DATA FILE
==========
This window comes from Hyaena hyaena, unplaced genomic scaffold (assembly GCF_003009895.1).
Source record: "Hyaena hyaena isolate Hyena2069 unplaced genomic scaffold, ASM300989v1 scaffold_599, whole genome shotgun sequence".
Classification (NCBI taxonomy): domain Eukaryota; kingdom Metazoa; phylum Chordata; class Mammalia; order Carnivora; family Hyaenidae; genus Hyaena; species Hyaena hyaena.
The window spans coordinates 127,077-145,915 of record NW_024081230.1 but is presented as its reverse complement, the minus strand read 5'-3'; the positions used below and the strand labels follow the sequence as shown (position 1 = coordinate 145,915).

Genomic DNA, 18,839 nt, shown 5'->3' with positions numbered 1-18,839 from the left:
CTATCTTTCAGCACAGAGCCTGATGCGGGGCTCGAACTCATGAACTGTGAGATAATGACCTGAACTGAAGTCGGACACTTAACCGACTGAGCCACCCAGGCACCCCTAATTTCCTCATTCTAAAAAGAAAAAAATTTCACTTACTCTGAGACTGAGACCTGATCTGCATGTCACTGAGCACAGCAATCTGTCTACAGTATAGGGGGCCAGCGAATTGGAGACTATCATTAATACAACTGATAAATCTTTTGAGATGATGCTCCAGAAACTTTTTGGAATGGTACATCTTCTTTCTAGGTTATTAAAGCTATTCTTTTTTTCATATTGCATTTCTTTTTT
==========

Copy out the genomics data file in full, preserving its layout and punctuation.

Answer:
This window comes from Hyaena hyaena, unplaced genomic scaffold (assembly GCF_003009895.1).
Source record: "Hyaena hyaena isolate Hyena2069 unplaced genomic scaffold, ASM300989v1 scaffold_599, whole genome shotgun sequence".
Classification (NCBI taxonomy): domain Eukaryota; kingdom Metazoa; phylum Chordata; class Mammalia; order Carnivora; family Hyaenidae; genus Hyaena; species Hyaena hyaena.
The window spans coordinates 127,077-145,915 of record NW_024081230.1 but is presented as its reverse complement, the minus strand read 5'-3'; the positions used below and the strand labels follow the sequence as shown (position 1 = coordinate 145,915).

Genomic DNA, 18,839 nt, shown 5'->3' with positions numbered 1-18,839 from the left:
CTATCTTTCAGCACAGAGCCTGATGCGGGGCTCGAACTCATGAACTGTGAGATAATGACCTGAACTGAAGTCGGACACTTAACCGACTGAGCCACCCAGGCACCCCTAATTTCCTCATTCTAAAAAGAAAAAAATTTCACTTACTCTGAGACTGAGACCTGATCTGCATGTCACTGAGCACAGCAATCTGTCTACAGTATAGGGGGCCAGCGAATTGGAGACTATCATTAATACAACTGATAAATCTTTTGAGATGATGCTCCAGAAACTTTTTGGAATGGTACATCTTCTTTCTAGGTTATTAAAGCTATTCTTTTTTTCATATTGCATTTCTTTTTT